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Agroecology shares much in common with other approaches to sustainable farming. In fact, it integrates a whole host of practices such as organic farming, regenerative agriculture, and some aspects of permaculture, therefore contributing to sustainable development. In essence, it is a farming technique that allows agricultural practices to be respectful of the local environment and its ecological specificities.
Farming works best when working in conjunction with local ecosystems, for example, improving the quality and productivity of soil with biomass and available biodiversity, rather than using chemical alternatives. This may seem similar to organic farming, and it is, as it guarantees animal welfare, and the use of fewer pesticides, antibiotics and GMOs.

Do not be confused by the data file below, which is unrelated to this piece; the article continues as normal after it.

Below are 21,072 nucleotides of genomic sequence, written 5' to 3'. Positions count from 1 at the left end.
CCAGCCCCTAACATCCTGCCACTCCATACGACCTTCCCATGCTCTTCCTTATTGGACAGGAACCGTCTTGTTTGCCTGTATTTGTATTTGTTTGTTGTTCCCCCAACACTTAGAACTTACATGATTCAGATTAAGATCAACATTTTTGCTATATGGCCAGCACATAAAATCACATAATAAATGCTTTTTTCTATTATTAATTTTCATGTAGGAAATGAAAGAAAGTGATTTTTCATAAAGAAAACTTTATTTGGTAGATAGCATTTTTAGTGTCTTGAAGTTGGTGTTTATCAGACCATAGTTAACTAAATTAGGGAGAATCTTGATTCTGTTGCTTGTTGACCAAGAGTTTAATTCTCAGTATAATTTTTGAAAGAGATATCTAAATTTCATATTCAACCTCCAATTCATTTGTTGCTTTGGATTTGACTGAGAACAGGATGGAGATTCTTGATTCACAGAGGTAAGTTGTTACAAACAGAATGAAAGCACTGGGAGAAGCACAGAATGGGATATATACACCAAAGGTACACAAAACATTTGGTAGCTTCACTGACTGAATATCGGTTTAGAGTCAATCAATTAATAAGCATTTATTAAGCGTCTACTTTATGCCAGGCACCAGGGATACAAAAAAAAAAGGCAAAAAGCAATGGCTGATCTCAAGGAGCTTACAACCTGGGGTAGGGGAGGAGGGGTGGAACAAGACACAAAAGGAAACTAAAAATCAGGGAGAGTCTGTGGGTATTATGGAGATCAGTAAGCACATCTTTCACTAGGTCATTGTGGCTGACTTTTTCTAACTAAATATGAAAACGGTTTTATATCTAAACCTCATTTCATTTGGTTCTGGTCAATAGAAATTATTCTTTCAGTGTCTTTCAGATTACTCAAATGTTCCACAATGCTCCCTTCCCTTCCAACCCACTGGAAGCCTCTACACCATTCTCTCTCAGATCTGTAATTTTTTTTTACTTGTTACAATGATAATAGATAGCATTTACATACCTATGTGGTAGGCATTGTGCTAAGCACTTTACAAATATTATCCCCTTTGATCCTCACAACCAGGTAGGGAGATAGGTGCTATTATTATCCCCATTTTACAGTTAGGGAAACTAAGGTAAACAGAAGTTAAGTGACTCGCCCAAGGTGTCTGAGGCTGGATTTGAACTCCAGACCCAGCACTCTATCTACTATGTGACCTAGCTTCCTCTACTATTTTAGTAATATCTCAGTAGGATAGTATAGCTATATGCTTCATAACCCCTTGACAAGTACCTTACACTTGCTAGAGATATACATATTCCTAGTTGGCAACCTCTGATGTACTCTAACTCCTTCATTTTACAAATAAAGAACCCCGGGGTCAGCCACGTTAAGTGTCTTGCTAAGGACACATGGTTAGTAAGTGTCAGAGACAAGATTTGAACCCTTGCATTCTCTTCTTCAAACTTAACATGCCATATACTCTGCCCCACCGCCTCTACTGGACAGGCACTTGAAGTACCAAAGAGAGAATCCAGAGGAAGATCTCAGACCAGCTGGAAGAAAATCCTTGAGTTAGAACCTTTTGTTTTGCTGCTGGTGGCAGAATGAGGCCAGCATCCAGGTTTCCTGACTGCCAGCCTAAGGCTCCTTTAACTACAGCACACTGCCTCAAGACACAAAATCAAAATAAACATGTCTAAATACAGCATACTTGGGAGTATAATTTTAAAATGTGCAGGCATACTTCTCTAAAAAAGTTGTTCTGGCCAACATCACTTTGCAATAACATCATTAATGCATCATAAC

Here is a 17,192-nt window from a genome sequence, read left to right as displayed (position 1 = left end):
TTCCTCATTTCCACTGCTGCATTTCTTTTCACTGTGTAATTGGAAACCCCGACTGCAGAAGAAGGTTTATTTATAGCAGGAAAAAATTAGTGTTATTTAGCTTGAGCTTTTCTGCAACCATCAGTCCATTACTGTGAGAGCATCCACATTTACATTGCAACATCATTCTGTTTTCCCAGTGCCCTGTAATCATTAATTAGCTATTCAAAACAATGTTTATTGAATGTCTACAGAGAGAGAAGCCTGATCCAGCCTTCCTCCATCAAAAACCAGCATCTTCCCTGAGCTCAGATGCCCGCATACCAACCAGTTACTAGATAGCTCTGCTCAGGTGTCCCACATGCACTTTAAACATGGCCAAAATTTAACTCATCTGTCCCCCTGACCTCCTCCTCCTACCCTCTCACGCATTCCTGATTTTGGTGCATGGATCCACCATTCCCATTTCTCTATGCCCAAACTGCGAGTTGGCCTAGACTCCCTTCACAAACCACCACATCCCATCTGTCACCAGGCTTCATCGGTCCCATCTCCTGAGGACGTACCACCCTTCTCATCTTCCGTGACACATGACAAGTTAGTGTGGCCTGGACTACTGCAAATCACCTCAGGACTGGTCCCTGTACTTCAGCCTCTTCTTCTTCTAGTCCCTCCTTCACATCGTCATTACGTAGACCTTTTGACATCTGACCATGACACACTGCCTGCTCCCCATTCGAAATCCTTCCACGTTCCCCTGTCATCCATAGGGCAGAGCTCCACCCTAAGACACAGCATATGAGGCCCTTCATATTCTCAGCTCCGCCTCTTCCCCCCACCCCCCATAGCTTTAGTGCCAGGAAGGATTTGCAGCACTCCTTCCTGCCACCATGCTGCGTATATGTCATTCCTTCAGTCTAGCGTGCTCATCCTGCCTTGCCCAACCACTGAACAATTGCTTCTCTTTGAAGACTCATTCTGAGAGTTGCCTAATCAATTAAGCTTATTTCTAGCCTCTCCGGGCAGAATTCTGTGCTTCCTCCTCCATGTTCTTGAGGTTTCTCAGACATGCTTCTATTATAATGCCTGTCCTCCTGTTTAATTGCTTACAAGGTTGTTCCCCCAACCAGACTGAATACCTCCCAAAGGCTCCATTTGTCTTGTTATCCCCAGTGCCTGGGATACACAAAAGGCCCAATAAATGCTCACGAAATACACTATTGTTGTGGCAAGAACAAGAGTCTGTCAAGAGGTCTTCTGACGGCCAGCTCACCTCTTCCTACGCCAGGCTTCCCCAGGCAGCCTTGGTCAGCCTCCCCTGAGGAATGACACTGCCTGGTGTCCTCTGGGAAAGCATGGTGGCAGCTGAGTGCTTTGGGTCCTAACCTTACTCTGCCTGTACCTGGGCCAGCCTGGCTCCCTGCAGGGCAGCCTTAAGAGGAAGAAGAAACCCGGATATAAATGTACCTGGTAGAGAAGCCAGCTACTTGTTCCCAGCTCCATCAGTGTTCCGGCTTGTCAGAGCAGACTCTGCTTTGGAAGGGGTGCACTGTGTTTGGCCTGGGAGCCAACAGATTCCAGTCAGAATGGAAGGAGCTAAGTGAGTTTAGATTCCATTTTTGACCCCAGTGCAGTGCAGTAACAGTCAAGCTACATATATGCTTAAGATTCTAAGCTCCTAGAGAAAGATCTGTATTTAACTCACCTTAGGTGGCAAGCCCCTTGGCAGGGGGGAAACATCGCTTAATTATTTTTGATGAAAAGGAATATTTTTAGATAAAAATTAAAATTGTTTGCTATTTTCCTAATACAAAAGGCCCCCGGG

Growing crops beneath trees creates a sheltered microclimate for the plants whilst the trees deep roots bring nutrients to the surface. This creates a win-win situation for farmers, as this provides them with food security and balanced nutrition through greater crop yields, additional tree crop (such as timber, fruit or biomass), but also enables them to diversify their output, therefore protecting them from market and environmental volatility.
At both local and global levels we are facing multiple food system challenges; drought, soil degradation, flooding, biodiversity collapse and malnutrition. However, through the reintroduction of biodiversity and diversity of crops, this inexpensive technique is simple to implement and highly effective, allowing farmers to build upon what they already have, work with nature, and develop solutions to their own problem. As such, we can see how agroecology helps to minimise the pressures on the environment and allows for an alternative food and farming system.